Posts tagged Japan
June 15, 2011
An international research team led by Japan and including the University of Colorado Boulder may have taken a significant step in discovering why matter trumped antimatter at the time of the Big Bang, helping to create virtually all of the galaxies and stars in the universe.
The experiment, known as the Tokai to Kamioka experiment, or T2K, included shooting a beam of neutrinos underground from the Japan Proton Accelerator Research Complex, or J-PARC, on the country’s east coast to a detector near Japan’s west coast, a distance of about 185 miles. Elementary particles that are fundamental building blocks of nature, neutrinos generally travel at the speed of light and can pass through ordinary matter, like Earth’s crust, with ease. Neutrinos come in three types: muon, electron and tau.
The T2K team discovered that muon neutrinos can spontaneously change their “flavor” to electron neutrinos, a finding that may help explain why the universe is made up mostly of matter rather than antimatter, said CU-Boulder Assistant Professor Alysia Marino of the physics department, who is part of a university contingent that participated in the experiment. Scientists had previously measured the change of muon neutrinos to tau neutrinos and electron neutrinos to muon neutrinos or tau neutrinos, she said.
The shift of muon neutrinos to electron neutrinos detected in the new experiment is a new type of neutron oscillation that opens the way for new studies of a matter-antimatter symmetry called charge-parity, or CP violation, said Marino. “This CP violation phenomenon has not yet been observed in a neutrino, but may be the reason that our universe today is made up mostly of matter and not antimatter,” she said.
Scientists believe matter and antimatter were present in nearly equal proportions at the onset of the Big Bang. Since matter and antimatter particles cancel each other out, it has been proposed that there must have been CP violation in the early universe that produced slightly more matter than antimatter, which accounts for all the stars, galaxies, planets and life present today.
The T2K project is a collaboration of roughly 500 scientists from 12 nations. Other participating U.S. institutions include Boston University, Brookhaven National Laboratory, the University of California-Irvine, Colorado State University, Duke University, Louisiana State University, Stony Brook University, the University of Pittsburgh, the University of Rochester and the University of Washington. The United States contingent is funded by the U.S. Department of Energy.
The CU-Boulder group includes Marino, physics Associate Professor Eric D. Zimmerman, postdoctoral researchers Stephen Coleman and Robert Johnson, graduate students Andrew Missert and Tianlu Yuan, and former undergraduates Christopher Vanek, Bryan Kaufman, Eric Hansen, Zhon Butcher and Joshua Spitz.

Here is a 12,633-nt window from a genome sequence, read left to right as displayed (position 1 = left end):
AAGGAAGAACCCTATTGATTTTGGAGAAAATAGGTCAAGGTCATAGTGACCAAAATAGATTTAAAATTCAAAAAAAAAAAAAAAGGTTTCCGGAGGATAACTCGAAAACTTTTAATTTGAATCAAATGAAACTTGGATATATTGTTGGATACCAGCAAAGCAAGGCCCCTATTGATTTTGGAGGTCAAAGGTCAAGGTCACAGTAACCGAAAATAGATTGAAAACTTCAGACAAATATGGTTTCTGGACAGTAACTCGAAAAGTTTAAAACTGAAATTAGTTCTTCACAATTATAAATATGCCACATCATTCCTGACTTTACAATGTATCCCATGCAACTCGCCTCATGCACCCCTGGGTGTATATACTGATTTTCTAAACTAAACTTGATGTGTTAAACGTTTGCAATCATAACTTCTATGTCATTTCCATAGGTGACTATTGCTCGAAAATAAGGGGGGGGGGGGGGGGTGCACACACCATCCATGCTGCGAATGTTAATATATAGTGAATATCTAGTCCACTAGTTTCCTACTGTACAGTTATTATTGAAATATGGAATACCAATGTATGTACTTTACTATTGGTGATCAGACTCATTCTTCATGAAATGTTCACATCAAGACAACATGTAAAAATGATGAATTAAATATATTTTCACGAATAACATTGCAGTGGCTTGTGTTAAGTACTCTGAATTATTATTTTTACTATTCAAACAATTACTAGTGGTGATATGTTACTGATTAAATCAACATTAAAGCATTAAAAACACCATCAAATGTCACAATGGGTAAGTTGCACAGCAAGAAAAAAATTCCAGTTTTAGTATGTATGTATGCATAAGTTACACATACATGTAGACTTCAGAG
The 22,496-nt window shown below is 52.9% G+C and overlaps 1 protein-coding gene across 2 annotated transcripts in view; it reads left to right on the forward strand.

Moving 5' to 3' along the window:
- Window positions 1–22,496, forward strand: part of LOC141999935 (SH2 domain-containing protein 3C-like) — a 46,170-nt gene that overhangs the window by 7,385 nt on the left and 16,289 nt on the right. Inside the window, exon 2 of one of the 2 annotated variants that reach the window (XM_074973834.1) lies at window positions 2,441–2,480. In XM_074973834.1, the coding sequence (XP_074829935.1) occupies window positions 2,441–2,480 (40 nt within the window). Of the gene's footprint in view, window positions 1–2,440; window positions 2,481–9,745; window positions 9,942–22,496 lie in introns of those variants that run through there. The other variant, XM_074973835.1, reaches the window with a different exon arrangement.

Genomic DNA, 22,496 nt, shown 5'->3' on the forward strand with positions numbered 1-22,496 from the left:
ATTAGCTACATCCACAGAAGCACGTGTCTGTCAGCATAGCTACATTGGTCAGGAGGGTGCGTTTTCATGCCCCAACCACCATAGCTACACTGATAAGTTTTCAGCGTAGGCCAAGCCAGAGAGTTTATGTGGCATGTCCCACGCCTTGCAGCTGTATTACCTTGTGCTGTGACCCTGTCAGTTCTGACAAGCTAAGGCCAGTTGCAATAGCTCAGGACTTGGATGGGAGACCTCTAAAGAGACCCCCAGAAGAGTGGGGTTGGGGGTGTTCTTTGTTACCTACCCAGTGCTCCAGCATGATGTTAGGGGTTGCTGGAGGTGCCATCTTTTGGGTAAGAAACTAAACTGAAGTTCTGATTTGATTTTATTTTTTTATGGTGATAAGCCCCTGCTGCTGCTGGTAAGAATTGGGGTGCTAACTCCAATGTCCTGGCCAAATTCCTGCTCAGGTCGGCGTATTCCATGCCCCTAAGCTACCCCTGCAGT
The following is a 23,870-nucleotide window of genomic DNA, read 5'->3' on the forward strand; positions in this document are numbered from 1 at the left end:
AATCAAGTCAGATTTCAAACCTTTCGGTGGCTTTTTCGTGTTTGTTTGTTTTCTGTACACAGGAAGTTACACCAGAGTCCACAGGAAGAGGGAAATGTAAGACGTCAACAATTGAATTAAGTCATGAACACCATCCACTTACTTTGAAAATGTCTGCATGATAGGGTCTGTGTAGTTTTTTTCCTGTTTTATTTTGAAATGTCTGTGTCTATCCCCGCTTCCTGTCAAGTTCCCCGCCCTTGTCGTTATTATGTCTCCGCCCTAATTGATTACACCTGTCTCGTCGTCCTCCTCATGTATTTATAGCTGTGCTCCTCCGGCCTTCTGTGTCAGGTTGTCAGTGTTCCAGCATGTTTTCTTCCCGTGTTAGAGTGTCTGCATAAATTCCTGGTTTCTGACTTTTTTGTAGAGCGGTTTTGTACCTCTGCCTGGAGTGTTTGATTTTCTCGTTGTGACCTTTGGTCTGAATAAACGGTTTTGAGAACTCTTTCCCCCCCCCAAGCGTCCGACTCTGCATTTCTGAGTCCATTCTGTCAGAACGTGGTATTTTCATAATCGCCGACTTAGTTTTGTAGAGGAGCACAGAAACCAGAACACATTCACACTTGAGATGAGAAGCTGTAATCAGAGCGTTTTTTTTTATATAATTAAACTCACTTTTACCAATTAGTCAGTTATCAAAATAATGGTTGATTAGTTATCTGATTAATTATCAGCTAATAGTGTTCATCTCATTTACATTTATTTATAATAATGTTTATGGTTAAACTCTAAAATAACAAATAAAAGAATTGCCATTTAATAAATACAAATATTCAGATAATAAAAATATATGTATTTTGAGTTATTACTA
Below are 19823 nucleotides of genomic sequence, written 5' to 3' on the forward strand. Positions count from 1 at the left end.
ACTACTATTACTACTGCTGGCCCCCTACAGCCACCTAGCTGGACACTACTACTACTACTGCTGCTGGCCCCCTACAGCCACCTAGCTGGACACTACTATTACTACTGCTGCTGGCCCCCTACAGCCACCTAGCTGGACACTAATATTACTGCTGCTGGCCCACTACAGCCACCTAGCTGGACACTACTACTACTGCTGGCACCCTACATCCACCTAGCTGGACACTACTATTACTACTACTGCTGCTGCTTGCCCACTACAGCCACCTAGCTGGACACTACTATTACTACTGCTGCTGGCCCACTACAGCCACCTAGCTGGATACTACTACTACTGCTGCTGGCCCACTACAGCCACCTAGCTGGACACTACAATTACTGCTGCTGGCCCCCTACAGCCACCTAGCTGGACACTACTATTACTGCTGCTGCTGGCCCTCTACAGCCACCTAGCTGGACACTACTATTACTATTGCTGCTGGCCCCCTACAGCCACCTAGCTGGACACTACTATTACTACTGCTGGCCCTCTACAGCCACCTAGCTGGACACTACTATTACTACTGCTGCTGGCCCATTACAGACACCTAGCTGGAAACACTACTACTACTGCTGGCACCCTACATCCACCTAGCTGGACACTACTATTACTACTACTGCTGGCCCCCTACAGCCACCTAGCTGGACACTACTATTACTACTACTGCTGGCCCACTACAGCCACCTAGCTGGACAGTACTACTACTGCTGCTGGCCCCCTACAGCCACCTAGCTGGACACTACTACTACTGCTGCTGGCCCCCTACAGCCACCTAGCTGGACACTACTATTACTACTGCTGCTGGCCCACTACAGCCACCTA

The CU-Boulder team designed and built one of three magnetic horns used to generate neutrino beams. The horns are large aluminum conductors that use very high electrical currents to produce a magnetic field. The magnetic field focuses on short-lived neutrino-producing particles called pions and kaons, enhancing the intensity of the neutrino beam, said Zimmerman.
The CU-Boulder researchers also developed a device to monitor the position of the proton beam that creates the neutrinos. In addition, they contributed to the installation and operation of a T2K detector at the J-PARC site 60 miles northeast of Tokyo that measures the neutrinos right after they are produced, Marino said.
Zimmerman said more data will be required to confirm the new results. The J-PARC accelerator is being repaired following damage from the earthquake that hit Japan on March 11. The accelerator and experiment are expected to be operational again by the end of the year, said Zimmerman.
Earth Day Network Aims for Billion Acts of Green
WASHINGTON, DC, April 21, 2011 (ENS) – Earth Day Network and
Facebook are collaborating to motivate people to participate in the
Billion Acts of Green campaign with a new application for publicizing
environmental actions. The Facebook app is part of Earth Day Network’s
campaign to reach “a billion….
BP to Pay $1 Billion for Early Gulf Coast Restoration
WASHINGTON, DC, April 21, 2011 (ENS) – BP has agreed to provide $1
billion toward early restoration projects in the Gulf of Mexico to
address injuries to natural resources caused by latest year’s oil
spill, the largest in U.S. history. …
Japan Enforces No-Go Zone Around Crippled Nuclear Plant
TOKYO, Japan, April 21, 2011 (ENS) – The Japanese government will
enforce a no-entry zone within 20 kilometers (12.5 miles) of the
battered Fukushima Daiichi nuclear power plant from midnight
Thursday, Chief Cabinet Secretary Yukio Edano said today…..
Bolivia Celebrates Law Granting Rights to Mother Earth
LA PAZ, Bolivia, April 20, 2011 (ENS) – Bolivia today marked the
International Day of Mother Earth with a ceremony in the Plaza
Murillo, the center of political power. An ancient ritual shared
center stage with speeches in which authorities in this Andean nation
extolled the Law of Mother Earth – the world’s first legislation …
BP Sues Transocean for $40 Billion Over Gulf Oil Spill
NEW ORLEANS, Louisiana, April 20, 2011 (ENS) – On the first
anniversary of the Deepwater Horizon oil rig blowout in the Gulf of
Mexico, BP today filed a $40 billion lawsuit against the rig’s owner,
UN Chief Charts Five-Step Path to Global Nuclear Safety
KIEV, Ukraine, April 19, 2011 (ENS) – As he prepared to visit
Chernobyl 25 years after the world’s worst nuclear disaster, UN
Secretary-General Ban Ki-moon outlined a five-step plan to strengthen
global nuclear safety…..